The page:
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PRRS and Porcine Circovirus Shown to Disrupt Thyroid Hormone Levels
Dr. John Harding - Western College of Veterinary Medicine

SwineHealth News for March 22, 2023

PRRS and porcine circovirus have been shown to disrupt thyroid hormone levels leading to reduced growth performance.
Researchers with the Western College of Veterinary Medicine have been exploring the effect of disease on thyroid hormone levels in pigs and potential treatment options for the reductions in growth performance caused by fluctuating levels.
Dr. John Harding, a professor in the Department of Large Animal Clinical Sciences with the Western College of Veterinary Medicine, explains scientists looked at thyroid hormone levels in sera from salmonella and Mycoplasma hyopneumoniae trials conducted by Iowa State University, from a salmonella study by the Prairie Swine Centre, from a PCV2 trial by the University of Nebraska and from Brachyspira trials and a PRRS-mycoplasma coinfection trial by the WCVM.

Clip-Dr. John Harding-Western College of Veterinary Medicine:
Of those five diseases, we really found solid evidence of a prolonged suppression in thyroid hormone in only the PCV trial and the PRRS-mycoplasma coinfection trial.
Interestingly, with mycoplasma alone and with Brachyspira and salmonella, there was no sustained suppression.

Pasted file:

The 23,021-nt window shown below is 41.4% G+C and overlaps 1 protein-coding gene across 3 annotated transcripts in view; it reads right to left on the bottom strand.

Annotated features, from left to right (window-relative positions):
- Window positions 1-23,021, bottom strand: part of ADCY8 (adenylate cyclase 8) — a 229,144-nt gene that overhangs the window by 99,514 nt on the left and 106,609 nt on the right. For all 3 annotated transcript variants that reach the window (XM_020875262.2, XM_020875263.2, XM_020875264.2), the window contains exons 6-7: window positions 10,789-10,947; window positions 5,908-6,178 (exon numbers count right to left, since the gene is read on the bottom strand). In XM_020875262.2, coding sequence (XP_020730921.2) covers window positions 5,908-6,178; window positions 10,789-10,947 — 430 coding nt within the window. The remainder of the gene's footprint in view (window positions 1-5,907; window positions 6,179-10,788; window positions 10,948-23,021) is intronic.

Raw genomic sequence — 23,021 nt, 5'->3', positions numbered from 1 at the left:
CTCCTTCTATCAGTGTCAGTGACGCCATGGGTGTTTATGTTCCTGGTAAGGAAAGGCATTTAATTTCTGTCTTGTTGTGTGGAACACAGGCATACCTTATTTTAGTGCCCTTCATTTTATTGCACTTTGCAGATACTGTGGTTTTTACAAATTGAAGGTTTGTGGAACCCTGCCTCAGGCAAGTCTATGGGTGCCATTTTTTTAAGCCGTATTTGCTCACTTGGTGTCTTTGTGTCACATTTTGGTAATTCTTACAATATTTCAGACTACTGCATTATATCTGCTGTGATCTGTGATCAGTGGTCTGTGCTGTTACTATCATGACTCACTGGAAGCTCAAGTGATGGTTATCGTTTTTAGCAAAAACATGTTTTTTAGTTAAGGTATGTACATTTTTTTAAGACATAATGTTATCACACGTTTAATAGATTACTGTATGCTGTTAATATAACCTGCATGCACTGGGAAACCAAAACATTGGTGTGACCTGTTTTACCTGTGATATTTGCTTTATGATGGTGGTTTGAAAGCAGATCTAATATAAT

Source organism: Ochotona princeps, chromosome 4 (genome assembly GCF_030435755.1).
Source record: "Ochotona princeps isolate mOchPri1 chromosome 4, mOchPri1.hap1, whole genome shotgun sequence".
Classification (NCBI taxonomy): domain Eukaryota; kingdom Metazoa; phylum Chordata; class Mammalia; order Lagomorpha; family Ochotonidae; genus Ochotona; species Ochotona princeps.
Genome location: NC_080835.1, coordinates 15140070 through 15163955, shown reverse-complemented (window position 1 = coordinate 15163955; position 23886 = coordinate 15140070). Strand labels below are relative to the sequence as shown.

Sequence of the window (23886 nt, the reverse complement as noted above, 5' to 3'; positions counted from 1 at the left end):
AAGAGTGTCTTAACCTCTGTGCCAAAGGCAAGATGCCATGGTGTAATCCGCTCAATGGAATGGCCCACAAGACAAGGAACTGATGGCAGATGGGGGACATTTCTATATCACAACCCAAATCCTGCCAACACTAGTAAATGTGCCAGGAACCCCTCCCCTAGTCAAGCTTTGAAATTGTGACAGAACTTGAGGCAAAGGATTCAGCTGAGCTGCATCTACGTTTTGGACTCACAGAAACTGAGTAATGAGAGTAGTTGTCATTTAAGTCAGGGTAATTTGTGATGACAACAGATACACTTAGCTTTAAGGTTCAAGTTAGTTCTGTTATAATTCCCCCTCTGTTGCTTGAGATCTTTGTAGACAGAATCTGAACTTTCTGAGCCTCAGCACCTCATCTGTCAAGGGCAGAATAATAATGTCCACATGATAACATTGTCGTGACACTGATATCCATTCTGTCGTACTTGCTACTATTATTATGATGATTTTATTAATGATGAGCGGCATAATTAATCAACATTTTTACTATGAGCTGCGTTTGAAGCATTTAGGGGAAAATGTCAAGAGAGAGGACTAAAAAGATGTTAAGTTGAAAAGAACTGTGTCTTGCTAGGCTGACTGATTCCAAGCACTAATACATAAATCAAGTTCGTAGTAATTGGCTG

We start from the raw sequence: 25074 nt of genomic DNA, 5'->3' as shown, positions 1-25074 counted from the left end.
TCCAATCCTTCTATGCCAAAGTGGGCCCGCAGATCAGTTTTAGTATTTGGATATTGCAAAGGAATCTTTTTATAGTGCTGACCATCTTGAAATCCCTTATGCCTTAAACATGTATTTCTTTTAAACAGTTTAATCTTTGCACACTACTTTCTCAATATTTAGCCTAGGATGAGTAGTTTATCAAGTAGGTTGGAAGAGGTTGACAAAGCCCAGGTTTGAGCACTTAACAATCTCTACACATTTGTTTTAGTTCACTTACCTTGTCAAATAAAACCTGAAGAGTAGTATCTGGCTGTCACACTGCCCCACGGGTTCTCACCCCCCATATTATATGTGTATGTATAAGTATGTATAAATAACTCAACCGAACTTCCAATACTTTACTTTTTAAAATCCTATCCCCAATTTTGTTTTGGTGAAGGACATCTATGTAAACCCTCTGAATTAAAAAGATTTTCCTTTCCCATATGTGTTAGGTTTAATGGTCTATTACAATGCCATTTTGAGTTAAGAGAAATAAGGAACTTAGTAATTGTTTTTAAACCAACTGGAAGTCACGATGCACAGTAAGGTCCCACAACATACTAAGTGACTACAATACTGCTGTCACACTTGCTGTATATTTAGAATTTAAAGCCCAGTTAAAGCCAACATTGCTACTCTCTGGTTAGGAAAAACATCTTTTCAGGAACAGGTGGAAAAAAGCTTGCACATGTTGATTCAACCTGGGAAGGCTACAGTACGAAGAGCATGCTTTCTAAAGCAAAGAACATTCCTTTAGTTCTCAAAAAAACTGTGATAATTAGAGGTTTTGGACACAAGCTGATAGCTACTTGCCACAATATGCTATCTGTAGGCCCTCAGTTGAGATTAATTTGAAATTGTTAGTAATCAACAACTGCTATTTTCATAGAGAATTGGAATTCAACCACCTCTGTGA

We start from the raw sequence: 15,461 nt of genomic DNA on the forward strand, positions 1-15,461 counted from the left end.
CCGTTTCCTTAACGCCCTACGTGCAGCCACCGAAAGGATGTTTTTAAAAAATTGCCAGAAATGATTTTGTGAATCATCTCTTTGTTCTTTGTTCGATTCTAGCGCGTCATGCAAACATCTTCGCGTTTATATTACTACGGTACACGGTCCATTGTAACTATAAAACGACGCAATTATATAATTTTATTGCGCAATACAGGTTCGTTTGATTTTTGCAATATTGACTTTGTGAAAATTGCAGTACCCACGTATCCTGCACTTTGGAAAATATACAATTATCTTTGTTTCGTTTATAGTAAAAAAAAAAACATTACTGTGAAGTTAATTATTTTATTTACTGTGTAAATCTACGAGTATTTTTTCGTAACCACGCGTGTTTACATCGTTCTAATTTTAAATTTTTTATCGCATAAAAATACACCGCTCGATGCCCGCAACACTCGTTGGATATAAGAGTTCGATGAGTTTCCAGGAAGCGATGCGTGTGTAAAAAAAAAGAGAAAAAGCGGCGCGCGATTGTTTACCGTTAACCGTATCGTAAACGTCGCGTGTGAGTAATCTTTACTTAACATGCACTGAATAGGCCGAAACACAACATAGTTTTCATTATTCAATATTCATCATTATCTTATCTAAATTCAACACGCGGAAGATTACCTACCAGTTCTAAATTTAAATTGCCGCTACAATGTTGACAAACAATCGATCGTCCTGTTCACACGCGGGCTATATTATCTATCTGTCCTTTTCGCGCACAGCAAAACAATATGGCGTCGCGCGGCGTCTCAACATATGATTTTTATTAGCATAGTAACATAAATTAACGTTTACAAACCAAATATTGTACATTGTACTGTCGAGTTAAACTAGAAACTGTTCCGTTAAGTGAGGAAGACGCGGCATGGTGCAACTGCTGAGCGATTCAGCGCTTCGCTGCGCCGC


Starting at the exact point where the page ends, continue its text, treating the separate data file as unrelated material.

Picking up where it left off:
There was nothing that you could say over a large period of time or a long period of time thyroid hormones were suppressed.
So, it's very interesting that this does appear to be an issue specific to PRRS and to circovirus.
So, we know there are at least two viruses, PRRS and circovirus that dysregulate the thyroid metabolism, at least transiently for that two-to-three-week period.
This helps us to understand why growth rates may be slowed when pigs are infected by these.
There is also considerable pig to pig variation in response to PRRS virus so there may be an opportunity to select for more resilient pigs.
That would those that have less suppression following infection and they would grow faster.

Dr. Harding notes certain thyroid hormone levels have been found to have low to moderate heritability so it is possible to select for resilient animals if there is a desire to do that.
For more visit Farmscape.Ca.
Bruce Cochrane.

*SwineHealth News is produced in association with Farmscape.Ca on behalf of North America's pork producers

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